Please use this identifier to cite or link to this item: https://scholarhub.balamand.edu.lb/handle/uob/5842
Title: Trauma and PTSD in the WHO World Mental Health Surveys
Authors: Kessler, Ronald C
Aguilar-Gaxiola, Sergio
Alonso, Jordi
Benjet, Corina
Bromet, Evelyn J
Cardoso, Graça
Degenhardt, Louisa
de Girolamo, Giovanni
Dinolova, Rumyana V
Ferry, Finola
Florescu, Silvia
Gureje, Oye
Haro, Josep Maria
Huang, Yueqin
Karam, Elie G
Kawakami, Norito
Lee, Sing
Lepine, Jean-Pierre
Levinson, Daphna
Navarro-Mateu, Fernando
Pennell, Beth-Ellen
Piazza, Marina
Posada-Villa, José
Scott, Kate M
Stein, Dan J
Ten Have, Margreet
Torres, Yolanda
Viana, Maria Carmen
Petukhova, Maria V
Sampson, Nancy A
Zaslavsky, Alan M
Koenen, Karestan C
Affiliations: Faculty of Medicine 
Keywords: Burden of illness
Disorder prevalence and persistence
Epidemiology
Post-traumatic stress disorder (PTSD)
Trauma exposure
Issue Date: 2017
Publisher: National Library of Medicine
Part of: European Journal of Psychotraumatology
Volume: 8
Abstract: 
Background: Although post-traumatic stress disorder (PTSD) onset-persistence is thought to vary significantly by trauma type, most epidemiological surveys are incapable of assessing this because they evaluate lifetime PTSD only for traumas nominated by respondents as their 'worst.' Objective: To review research on associations of trauma type with PTSD in the WHO World Mental Health (WMH) surveys, a series of epidemiological surveys that obtained representative data on trauma-specific PTSD. Method: WMH Surveys in 24 countries (n = 68,894) assessed 29 lifetime traumas and evaluated PTSD twice for each respondent: once for the 'worst' lifetime trauma and separately for a randomly-selected trauma with weighting to adjust for individual differences in trauma exposures. PTSD onset-persistence was evaluated with the WHO Composite International Diagnostic Interview. Results: In total, 70.4% of respondents experienced lifetime traumas, with exposure averaging 3.2 traumas per capita. Substantial between-trauma differences were found in PTSD onset but less in persistence. Traumas involving interpersonal violence had highest risk. Burden of PTSD, determined by multiplying trauma prevalence by trauma-specific PTSD risk and persistence, was 77.7 person-years/100 respondents. The trauma types with highest proportions of this burden were rape (13.1%), other sexual assault (15.1%), being stalked (9.8%), and unexpected death of a loved one (11.6%). The first three of these four represent relatively uncommon traumas with high PTSD risk and the last a very common trauma with low PTSD risk. The broad category of intimate partner sexual violence accounted for nearly 42.7% of all person-years with PTSD. Prior trauma history predicted both future trauma exposure and future PTSD risk. Conclusions: Trauma exposure is common throughout the world, unequally distributed, and differential across trauma types with respect to PTSD risk. Although a substantial minority of PTSD cases remits within months after onset, mean symptom duration is considerably longer than previously recognized.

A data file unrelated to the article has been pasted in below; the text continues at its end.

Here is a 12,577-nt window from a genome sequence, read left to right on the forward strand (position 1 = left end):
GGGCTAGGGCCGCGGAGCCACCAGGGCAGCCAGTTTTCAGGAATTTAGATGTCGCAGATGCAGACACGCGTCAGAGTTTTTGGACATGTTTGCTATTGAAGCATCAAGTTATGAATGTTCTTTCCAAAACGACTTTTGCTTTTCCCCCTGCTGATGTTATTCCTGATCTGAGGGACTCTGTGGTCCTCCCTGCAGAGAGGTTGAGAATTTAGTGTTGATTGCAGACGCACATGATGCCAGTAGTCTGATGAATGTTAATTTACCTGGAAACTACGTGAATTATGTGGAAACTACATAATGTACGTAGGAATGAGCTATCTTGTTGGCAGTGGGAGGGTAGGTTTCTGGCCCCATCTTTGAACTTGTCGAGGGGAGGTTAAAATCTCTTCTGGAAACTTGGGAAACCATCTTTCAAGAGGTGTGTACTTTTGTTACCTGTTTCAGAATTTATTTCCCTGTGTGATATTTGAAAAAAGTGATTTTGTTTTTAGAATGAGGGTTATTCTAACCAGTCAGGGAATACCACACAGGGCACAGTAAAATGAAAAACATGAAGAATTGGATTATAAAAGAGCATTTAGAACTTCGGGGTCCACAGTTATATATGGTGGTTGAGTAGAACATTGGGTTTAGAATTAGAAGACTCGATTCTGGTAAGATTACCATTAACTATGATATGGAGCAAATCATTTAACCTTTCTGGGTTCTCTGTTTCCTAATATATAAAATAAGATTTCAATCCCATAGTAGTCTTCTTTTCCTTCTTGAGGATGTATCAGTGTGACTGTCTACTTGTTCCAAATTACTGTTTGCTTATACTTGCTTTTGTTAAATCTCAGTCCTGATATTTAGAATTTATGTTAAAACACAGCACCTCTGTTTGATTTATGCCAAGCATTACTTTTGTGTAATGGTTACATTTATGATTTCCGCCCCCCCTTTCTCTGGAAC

URI: https://scholarhub.balamand.edu.lb/handle/uob/5842
ISSN: 2000-8066
DOI: 10.1080/20008198.2017.1353383
Open URL: Link to full text
Type: Journal Article
Appears in Collections:Faculty of Medicine

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